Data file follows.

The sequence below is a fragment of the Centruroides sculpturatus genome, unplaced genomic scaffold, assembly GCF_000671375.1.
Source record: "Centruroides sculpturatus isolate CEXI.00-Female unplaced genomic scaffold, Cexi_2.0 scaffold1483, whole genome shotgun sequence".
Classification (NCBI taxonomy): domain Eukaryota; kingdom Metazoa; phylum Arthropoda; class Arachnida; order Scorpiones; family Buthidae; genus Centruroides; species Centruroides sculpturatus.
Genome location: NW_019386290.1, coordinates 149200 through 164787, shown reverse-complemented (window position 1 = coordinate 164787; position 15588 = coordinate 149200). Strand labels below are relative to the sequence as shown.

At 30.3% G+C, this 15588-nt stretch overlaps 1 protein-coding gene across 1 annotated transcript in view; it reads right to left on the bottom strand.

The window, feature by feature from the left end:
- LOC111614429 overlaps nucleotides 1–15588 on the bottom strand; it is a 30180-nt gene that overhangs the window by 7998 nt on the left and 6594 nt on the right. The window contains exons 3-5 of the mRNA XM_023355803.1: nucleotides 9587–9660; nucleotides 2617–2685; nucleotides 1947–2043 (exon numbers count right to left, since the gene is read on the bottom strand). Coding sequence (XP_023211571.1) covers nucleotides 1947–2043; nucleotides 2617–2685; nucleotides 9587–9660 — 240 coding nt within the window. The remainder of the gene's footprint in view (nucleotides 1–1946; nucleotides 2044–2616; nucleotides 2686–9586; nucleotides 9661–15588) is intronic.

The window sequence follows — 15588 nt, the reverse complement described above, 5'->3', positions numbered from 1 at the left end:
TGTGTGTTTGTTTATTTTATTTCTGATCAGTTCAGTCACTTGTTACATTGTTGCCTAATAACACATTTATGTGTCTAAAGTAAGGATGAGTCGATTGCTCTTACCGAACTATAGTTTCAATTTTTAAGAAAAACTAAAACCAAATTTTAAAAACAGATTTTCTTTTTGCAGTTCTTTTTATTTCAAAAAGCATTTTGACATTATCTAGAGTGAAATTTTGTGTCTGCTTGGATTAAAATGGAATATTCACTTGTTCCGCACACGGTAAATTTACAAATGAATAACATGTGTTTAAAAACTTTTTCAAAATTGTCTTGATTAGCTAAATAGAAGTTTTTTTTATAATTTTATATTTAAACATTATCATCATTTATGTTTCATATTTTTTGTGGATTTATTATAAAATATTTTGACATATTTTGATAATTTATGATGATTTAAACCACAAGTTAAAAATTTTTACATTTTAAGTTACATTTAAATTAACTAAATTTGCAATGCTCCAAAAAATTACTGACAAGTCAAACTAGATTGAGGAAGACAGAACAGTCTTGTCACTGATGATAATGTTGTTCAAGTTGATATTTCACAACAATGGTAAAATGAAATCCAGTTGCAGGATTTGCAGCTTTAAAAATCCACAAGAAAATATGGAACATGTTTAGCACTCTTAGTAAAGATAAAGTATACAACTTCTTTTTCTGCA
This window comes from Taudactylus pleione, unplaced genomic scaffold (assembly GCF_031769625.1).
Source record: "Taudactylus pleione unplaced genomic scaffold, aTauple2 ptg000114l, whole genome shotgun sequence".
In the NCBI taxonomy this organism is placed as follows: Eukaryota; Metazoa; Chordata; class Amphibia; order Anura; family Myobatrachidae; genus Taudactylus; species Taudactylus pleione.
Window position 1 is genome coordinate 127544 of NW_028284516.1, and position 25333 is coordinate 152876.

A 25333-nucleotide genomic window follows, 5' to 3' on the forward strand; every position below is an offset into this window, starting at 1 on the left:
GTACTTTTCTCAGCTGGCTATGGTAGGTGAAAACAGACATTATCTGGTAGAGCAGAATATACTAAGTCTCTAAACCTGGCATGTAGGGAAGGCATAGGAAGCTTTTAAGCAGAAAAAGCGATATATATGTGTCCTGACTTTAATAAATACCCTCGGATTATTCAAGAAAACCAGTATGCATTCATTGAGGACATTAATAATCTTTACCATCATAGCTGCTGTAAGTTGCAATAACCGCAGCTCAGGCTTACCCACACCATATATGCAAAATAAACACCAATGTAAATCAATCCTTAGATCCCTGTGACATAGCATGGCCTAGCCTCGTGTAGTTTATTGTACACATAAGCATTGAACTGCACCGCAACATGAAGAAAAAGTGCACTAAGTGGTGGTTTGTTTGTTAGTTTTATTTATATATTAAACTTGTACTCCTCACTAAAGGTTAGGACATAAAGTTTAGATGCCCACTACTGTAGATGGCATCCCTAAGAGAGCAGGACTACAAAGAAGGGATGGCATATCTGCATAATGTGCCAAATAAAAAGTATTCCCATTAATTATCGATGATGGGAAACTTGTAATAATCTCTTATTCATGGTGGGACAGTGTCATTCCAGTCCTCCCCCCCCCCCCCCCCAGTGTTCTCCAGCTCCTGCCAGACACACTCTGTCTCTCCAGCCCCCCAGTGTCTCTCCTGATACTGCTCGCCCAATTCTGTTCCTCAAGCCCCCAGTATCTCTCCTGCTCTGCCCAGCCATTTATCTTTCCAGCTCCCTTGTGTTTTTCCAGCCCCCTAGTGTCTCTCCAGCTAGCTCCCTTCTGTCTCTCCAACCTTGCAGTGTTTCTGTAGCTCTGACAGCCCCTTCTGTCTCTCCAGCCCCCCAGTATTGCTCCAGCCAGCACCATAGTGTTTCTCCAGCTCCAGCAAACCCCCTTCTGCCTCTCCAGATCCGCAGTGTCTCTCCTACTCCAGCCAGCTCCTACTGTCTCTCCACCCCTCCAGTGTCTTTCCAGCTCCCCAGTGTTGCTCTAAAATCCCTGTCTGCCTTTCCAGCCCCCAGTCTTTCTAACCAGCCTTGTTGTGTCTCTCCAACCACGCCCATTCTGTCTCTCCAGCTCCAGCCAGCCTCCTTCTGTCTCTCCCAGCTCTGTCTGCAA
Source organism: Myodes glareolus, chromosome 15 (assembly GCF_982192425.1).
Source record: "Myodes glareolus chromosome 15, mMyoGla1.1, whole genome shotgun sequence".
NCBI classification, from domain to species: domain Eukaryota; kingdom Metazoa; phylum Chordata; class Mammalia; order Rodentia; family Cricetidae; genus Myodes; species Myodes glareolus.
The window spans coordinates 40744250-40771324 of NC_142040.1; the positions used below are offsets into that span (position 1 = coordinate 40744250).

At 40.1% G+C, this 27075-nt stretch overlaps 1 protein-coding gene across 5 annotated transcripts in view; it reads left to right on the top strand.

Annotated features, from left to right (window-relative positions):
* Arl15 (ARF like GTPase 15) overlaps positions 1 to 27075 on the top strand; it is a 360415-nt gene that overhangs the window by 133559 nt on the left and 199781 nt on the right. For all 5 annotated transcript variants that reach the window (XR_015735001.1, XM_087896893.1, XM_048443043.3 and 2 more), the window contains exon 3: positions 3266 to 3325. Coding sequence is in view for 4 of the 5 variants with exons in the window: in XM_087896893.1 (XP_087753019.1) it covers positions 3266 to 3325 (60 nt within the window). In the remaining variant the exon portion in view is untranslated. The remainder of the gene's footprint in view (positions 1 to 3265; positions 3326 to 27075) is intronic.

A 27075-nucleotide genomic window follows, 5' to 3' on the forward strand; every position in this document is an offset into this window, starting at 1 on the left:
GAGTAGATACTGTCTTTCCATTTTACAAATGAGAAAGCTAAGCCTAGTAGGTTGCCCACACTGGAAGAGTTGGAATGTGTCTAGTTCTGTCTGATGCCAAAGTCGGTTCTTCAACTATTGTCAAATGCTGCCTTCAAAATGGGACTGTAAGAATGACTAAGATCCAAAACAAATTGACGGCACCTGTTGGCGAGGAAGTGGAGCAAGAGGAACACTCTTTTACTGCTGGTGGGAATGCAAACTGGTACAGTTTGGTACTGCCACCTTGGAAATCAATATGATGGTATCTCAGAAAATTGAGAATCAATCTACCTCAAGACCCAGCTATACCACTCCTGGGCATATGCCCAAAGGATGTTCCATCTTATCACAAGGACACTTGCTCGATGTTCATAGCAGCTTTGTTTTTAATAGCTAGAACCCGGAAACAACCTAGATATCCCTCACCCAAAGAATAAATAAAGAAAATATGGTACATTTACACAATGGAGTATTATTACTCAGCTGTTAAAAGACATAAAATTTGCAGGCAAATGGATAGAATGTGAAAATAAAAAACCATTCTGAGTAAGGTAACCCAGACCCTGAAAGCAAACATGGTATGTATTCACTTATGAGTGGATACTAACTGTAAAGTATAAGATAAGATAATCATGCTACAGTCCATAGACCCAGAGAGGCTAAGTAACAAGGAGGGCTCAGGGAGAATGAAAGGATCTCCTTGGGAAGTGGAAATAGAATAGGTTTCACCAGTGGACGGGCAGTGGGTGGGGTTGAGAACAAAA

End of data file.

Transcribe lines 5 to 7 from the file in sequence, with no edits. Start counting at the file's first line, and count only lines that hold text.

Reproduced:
At 30.3% G+C, this 15588-nt stretch overlaps 1 protein-coding gene across 1 annotated transcript in view; it reads right to left on the bottom strand.

The window, feature by feature from the left end:
- LOC111614429 overlaps nucleotides 1–15588 on the bottom strand; it is a 30180-nt gene that overhangs the window by 7998 nt on the left and 6594 nt on the right. The window contains exons 3-5 of the mRNA XM_023355803.1: nucleotides 9587–9660; nucleotides 2617–2685; nucleotides 1947–2043 (exon numbers count right to left, since the gene is read on the bottom strand). Coding sequence (XP_023211571.1) covers nucleotides 1947–2043; nucleotides 2617–2685; nucleotides 9587–9660 — 240 coding nt within the window. The remainder of the gene's footprint in view (nucleotides 1–1946; nucleotides 2044–2616; nucleotides 2686–9586; nucleotides 9661–15588) is intronic.